Even if the two statutes do overlap in some situations, such as this one, “[that] is not enough to establish” an implied repeal; the FTCA “may be merely affirmative, or cumulative or auxiliary” to the wire fraud statute. Ray v. Spirit Airlines, Inc., 767 F.3d 1220, 1225 (11th Cir. 2014) (quoting Wood v. United States, 41 U.S. (16 Pet.) 342, 363, 10 L.Ed. 987 (1842) ). That Arif cannot point to any “positive repugnancy” between the two statutory provisions is fatal to his claim of implied repeal. Wood, 41 U.S. at 363.

Further, the Supreme Court has held that “[w]hen two statutes are capable of co-existence, it is the duty of the courts, absent a clearly expressed Congressional contention to the contrary, to regard each as effective.” FCC v. NextWave Personal Commc'ns Inc., 537 U.S. 293, 304, 123 S.Ct. 832, 154 L.Ed.2d 863 (2003) (quoting J.E.M. AG Supply, Inc. v. Pioneer Hi-Bred Int'l Inc., 534 U.S. 124, 143-44, 122 S.Ct. 593, 151 L.Ed.2d 508 (2001) ). Co-existence is more than possible here.

Arif purports to find support for the contrary in the Supreme Court's decision in Dowling v. United States, 473 U.S. 207, 105 S.Ct. 3127, 87 L.Ed.2d 152 (1985). But Dowling is not a case about implied repeal at all. It dealt with an issue of statutory interpretation: whether the felony provision of the National Stolen Property Act, 18 U.S.C. § 2314, extended to the interstate transportation of bootlegged records. See Dowling, 473 U.S. at 208, 105 S.Ct. 3127. Because the statutory language was ambiguous, the Court turned to legislative history. See id. at 218, 105 S.Ct. 3127. It concluded that “Congress had no intention to reach copyright infringement when it enacted § 2314,” id. at 226, 105 S.Ct. 3127, given its later enactment of amendments to the Copyright Act, which included criminal penalties for infringement. See id. at 225-26, 105 S.Ct. 3127. The Court's approach in Dowling to statutory interpretation is inapplicable here because the text of the wire fraud statute is clear. And Arif makes no argument that the plain language of the statute does not embrace his conduct.

Arif nevertheless insists that we turn to the legislative history of the FTCA because he says that it shows Congress intended the FTC to have sole enforcement authority over false advertising cases. He cites to three cases that he argues establish, as a matter of statutory construction, that the wire fraud statute cannot be read to reach his conduct: Tamburello v. Comm-Tract Corp., 67 F.3d 973 (1st Cir. 1995), United States v. Boffa, 688 F.2d 919 (3d Cir. 1982), and Holloway v. Bristol-Myers Corp., 485 F.2d 986 (D.C. Cir. 1973). None of these cases are helpful to him.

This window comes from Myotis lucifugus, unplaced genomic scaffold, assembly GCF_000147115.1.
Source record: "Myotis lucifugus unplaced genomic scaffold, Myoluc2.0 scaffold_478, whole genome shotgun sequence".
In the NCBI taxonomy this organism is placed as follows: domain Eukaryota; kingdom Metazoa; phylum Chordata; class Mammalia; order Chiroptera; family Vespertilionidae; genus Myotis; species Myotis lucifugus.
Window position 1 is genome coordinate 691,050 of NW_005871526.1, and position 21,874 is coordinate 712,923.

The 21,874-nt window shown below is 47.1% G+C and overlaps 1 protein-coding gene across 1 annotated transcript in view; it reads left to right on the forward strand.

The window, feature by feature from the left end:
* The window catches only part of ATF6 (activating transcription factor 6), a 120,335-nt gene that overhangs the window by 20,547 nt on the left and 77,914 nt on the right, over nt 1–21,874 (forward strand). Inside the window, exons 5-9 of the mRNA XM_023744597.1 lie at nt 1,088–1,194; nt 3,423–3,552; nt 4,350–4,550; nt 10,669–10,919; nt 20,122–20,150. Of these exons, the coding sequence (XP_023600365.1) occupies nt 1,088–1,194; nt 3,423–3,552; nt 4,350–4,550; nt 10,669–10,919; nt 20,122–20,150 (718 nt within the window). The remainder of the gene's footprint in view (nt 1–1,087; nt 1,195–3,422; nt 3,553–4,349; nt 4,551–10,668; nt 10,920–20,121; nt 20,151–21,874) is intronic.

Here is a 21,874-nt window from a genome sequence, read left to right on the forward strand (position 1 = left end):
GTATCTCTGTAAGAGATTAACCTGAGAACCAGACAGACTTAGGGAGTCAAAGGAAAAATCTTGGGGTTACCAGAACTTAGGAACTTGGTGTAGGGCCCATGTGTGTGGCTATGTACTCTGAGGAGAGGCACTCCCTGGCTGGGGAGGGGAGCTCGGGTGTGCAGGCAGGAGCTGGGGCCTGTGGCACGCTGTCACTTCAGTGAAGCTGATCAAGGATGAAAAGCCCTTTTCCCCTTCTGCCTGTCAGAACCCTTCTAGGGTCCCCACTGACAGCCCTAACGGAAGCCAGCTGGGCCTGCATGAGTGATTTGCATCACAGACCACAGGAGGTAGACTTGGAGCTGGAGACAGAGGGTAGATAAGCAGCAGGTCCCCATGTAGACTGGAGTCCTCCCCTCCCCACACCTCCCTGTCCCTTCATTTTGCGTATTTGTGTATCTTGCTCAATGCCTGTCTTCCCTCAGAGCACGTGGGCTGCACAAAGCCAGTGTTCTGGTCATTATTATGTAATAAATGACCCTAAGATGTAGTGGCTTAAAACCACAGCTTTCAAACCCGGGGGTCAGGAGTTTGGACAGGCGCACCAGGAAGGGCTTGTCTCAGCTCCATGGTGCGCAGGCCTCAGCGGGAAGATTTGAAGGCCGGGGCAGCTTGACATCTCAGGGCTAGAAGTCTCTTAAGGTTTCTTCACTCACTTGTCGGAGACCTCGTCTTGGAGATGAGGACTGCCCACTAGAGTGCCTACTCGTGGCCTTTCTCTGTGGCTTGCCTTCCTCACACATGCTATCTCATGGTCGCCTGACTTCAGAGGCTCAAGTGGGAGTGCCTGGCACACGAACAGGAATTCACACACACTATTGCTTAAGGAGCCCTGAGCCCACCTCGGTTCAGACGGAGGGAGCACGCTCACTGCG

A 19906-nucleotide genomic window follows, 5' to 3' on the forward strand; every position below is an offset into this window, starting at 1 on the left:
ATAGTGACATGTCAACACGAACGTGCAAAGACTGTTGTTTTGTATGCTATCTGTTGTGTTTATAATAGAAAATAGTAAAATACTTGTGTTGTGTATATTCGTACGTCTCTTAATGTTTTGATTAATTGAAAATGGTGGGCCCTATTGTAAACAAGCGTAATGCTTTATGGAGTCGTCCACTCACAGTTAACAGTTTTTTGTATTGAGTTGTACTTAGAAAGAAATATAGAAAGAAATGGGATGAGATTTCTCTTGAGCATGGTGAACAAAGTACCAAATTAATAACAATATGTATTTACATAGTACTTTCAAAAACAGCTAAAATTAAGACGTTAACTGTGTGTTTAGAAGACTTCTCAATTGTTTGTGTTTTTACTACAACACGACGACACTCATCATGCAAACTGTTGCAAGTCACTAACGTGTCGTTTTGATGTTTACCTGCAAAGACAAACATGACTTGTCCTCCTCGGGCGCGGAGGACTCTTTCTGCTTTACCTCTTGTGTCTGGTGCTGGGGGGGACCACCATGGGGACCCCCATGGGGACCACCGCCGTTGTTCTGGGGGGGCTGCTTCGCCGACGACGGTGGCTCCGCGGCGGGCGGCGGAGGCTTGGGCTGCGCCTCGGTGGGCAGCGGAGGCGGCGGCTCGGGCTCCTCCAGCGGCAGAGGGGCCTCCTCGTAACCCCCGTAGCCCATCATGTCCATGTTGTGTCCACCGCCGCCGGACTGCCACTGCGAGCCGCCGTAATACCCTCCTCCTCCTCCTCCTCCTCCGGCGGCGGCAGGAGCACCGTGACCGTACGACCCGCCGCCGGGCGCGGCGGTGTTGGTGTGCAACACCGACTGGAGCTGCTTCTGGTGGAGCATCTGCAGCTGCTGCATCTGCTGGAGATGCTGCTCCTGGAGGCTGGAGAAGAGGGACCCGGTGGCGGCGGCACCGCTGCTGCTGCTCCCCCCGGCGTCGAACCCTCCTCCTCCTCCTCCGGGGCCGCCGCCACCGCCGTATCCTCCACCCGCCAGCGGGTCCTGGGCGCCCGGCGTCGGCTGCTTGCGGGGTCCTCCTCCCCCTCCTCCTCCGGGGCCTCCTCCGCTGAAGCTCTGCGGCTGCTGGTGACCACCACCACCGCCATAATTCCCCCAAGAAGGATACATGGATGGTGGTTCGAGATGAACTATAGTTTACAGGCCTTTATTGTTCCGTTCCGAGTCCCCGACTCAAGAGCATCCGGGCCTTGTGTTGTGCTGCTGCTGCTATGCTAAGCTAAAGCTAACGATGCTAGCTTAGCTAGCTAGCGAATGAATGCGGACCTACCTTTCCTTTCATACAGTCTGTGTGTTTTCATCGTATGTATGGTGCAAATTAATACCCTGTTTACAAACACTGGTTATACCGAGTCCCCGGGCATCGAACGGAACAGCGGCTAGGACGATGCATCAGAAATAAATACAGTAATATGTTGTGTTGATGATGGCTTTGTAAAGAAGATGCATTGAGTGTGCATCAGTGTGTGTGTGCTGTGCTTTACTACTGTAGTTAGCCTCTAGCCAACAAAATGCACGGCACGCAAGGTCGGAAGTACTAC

Tamburello and Boffa both concern unfair labor practices, defined by the National Labor Relations Act (“NLRA”), which is administered by the National Labor Relations Board (“NLRB”). See Tamburello, 67 F.3d at 976; Boffa, 688 F.2d at 927. But the NLRA and FTCA are not analogous. Congress clearly intended the NLRA to be a “uniform, nationwide body of labor law interpreted by a centralized expert agency—the [NLRB].” Tamburello, 67 F.3d at 976. And the Supreme Court has long recognized the primary jurisdiction of the NLRB. See Nat'l Licorice Co. v. NLRB, 309 U.S. 350, 365, 60 S.Ct. 569, 84 L.Ed. 799 (1940).

Here, were we forced to consider it, the legislative history of the 1938 Wheeler-Lea Amendment shows quite the opposite of what Arif argues. The House Report supporting the amendment's enactment clearly states that the “criminal offenses will not be prosecuted by the Federal Trade Commission, but through the Department of Justice.” H.R. Rep. No. 75-1613, at 6 (1937). There is no indication whatsoever that Congress intended all cases involving false advertising to be prosecuted solely by the FTC under the FTCA and no other criminal statute.

Arif cites Holloway, but that case only held that the FTCA does not create a private right of action, 485 F.2d at 999, an issue not presented here. The D.C. Circuit gave an informative description of the FCTA and the 1938 Wheeler-Lea Amendment, no part of which suggests that Congress intended to preclude criminal wire fraud prosecutions for conduct also covered by the FTCA. See id. at 992-97.

It is true that the Third Circuit held in Boffa that the mail fraud statute does not extend to deprivations of rights which are created only by section 7 of the NLRA. 688 F.2d at 930. But that case is inapposite here. The FTCA created no rights, unlike the statutory creation in the NLRA of the duty of fair representation, which was enforced by the NLRB in a comprehensive scheme. Further, Boffa itself expressly held that the NLRA did not impliedly repeal the mail fraud statute as to conduct that was “arguably prohibited” by the NLRA and “independently prohibit[ed]” by the mail fraud statute. Id. at 932.

Tamburello is also plainly inapposite. It concerned the reach of the NLRB's primary jurisdiction over a private, non-governmental cause of action alleging a RICO extortion claim. See Tamburello, 67 F.3d at 976. As we held there, the NLRB had exclusive jurisdiction because none of the conduct “[was] illegal without reference to the NLRA. It is the NLRA that prohibits employers from creating intolerable working conditions to discourage union activities.” Id. at 978 (citations omitted). That is not at all the situation here.

To the extent Arif tries to find significance in the lower penalties associated with prosecutions under the FTCA, his argument also goes nowhere. The Supreme Court squarely rejected this notion in United States v. Batchelder, 442 U.S. 114, 99 S.Ct. 2198, 60 L.Ed.2d 755 (1979). There, the Court held that “when an act violates more than one criminal statute, the Government may prosecute under either so long as it does not discriminate against any class of defendants.” Id. at 123-24, 99 S.Ct. 2198.